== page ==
Antibiotic approved for Philippines sale, amid global pressure to cut drug use

By Oscar Rousseau contact

- Last updated on GMT

ECO aims to become 'a major force' in manufacturing animal antibiotics
ECO aims to become 'a major force' in manufacturing animal antibiotics

Related tags: Medicine, Poultry

A drug to treat egg-laying poultry made by antibiotics manufacturer ECO Animal Health Group has won approval to be sold in the Philippines, amid intense pressure to combat antimicrobial resistance.

London-based ECO Animal Health Group’s subsidiary, ECO Animal Health Limited (ECO), has been approved to sell and market its antibiotic Aivlosin. The drug is used to treat mycoplasma infections in egg-laying chickens.
ECO secured approval from the Animal Feeds, Veterinary Drugs and Biologics Control Division of the Bureau of Animal Industry, a branch of the Department of Agriculture in the Philippines.

‘Continued progress’ hailed

The Philippines is the fourth most important egg-producing country in south-east Asia and is ranked seventeenth globally for commercial layers,​” said Peter Lawrence, chairman of ECO, in a statement to the market.

This latest approval demonstrates ECO’s continued progress towards becoming a major force in the international market for veterinary pharmaceutical products for livestock.​”

This year, ECO​ has had antibiotics approved for sale in Canada, Egypt, Mexico, Malaysia​, the US​, and Turkey.

Half-year financial results, published this month, showed a 10% increase in pre-tax profit to £5.9m, fuelled in part by growing demand for Aivlosin.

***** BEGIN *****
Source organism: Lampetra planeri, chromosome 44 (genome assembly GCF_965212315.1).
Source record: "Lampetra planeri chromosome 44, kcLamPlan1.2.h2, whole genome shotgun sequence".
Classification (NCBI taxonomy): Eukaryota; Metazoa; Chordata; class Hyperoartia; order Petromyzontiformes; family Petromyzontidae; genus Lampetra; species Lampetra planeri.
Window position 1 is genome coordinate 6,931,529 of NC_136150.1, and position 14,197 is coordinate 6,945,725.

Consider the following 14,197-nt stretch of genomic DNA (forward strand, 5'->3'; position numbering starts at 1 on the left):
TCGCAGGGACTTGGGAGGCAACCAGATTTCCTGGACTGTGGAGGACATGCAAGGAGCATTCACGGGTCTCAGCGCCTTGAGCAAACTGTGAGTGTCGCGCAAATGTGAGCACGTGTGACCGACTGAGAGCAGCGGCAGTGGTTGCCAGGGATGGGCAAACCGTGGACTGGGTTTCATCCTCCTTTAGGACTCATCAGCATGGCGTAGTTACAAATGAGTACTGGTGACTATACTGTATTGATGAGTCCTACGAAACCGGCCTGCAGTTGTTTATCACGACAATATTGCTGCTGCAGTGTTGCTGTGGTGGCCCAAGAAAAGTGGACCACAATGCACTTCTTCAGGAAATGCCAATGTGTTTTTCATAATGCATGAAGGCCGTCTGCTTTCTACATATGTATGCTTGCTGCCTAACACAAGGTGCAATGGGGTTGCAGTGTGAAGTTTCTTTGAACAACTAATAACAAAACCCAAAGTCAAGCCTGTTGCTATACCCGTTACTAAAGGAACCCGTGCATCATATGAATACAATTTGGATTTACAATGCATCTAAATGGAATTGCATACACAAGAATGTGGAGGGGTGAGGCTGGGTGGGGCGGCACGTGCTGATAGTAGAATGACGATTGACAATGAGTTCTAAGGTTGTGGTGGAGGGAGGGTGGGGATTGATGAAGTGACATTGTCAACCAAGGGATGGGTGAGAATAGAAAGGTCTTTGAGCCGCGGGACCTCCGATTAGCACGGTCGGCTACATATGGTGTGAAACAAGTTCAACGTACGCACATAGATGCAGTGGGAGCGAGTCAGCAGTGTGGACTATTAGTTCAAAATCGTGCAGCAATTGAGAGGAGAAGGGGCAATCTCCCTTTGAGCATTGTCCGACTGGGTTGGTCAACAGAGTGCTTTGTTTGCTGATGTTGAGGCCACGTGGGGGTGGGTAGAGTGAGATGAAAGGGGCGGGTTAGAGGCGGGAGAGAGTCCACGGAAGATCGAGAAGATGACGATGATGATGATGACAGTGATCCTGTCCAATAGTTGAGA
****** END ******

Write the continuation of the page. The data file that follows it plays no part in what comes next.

Approval in the Philippines means ECO can sell the water-soluble drug to farmers, who in turn can add it to chickens’ drinking water to cure a range of mycoplasma infections.

Authorisation meanwhile comes as bodies like the World Health Organization​ (WHO) crack down on antibiotic resistance​ – a threat they claim could lead to thousands of deaths.

The WHO wants to save antibiotics deemed medically important for human health by encouraging the animal protein industry to reduce “unnecessary use​” in animals.

Many meat industry bodies, though, have said their members would continue to use antibiotics as little as possible, but as much as necessary.

Aivlosin is not listed by the US Food and Drug Administation (FDA) as a medically important antibiotic for human health.

Eco Animal Health could not be reached to comment further.

Related topics: Meat

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